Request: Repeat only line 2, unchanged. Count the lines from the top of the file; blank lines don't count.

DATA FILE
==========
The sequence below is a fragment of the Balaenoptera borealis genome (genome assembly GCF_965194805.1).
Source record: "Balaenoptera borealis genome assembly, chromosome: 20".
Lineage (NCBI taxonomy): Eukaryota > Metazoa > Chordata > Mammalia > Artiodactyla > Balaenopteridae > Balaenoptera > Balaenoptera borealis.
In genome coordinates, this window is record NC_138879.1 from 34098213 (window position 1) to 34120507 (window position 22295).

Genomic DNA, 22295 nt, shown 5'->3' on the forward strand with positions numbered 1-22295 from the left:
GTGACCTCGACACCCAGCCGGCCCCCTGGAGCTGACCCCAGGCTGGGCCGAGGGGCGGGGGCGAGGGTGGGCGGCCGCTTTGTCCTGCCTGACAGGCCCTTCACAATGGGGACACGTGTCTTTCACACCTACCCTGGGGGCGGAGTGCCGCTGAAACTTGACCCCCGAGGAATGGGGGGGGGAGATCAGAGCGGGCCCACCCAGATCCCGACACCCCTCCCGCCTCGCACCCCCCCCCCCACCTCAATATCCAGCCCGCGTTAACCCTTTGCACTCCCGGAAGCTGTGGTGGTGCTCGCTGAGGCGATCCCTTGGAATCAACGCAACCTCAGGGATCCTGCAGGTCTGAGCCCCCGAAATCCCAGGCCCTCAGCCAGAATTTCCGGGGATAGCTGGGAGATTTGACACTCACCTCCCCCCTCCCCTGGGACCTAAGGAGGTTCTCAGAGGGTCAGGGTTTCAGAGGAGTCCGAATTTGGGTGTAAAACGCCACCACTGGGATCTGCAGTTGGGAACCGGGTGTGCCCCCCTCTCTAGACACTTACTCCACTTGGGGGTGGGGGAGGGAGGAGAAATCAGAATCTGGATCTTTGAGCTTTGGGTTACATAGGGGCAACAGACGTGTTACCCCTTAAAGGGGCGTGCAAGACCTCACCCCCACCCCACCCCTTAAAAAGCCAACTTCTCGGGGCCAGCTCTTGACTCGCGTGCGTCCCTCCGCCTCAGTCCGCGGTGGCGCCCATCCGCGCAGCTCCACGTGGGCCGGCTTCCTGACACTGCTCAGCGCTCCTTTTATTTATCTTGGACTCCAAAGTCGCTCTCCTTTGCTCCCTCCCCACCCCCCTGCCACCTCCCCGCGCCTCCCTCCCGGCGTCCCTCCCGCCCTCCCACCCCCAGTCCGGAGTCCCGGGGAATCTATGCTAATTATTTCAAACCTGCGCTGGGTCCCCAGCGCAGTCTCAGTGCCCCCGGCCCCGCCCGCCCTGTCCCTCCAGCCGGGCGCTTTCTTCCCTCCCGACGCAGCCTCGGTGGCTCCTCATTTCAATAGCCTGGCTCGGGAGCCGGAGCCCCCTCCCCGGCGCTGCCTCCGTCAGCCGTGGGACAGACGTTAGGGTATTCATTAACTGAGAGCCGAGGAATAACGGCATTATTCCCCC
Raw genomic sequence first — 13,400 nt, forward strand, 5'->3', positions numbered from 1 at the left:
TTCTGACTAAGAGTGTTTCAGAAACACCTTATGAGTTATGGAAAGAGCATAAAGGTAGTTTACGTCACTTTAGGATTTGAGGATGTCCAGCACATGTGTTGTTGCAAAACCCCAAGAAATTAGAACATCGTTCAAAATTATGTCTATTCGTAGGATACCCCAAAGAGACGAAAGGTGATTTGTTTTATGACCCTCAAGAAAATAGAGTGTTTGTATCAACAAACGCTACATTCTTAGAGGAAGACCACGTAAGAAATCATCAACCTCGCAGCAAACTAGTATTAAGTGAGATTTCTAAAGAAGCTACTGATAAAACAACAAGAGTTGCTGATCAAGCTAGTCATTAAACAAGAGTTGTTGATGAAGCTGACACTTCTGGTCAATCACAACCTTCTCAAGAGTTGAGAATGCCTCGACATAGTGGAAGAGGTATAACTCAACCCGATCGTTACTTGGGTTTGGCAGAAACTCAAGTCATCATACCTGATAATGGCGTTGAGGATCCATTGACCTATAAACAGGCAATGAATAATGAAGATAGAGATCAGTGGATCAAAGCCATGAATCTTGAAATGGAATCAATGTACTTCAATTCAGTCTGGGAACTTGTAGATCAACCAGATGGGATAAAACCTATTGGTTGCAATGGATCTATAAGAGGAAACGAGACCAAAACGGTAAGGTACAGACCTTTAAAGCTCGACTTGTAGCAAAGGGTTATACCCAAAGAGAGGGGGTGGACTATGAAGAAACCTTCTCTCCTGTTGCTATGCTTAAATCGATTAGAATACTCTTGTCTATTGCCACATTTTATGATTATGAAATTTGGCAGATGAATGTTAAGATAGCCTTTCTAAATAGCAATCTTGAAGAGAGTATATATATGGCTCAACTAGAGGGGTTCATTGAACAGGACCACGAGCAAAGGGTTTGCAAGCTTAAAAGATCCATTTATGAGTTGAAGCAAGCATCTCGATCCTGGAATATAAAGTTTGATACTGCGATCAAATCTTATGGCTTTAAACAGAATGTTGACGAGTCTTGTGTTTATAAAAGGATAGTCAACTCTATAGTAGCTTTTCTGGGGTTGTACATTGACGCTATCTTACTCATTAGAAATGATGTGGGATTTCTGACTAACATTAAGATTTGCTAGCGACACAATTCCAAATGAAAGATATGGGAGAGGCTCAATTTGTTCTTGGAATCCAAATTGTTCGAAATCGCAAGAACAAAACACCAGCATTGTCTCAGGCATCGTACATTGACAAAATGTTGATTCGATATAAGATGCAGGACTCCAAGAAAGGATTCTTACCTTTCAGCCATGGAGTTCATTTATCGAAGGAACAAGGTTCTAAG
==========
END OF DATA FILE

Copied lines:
Source record: "Balaenoptera borealis genome assembly, chromosome: 20".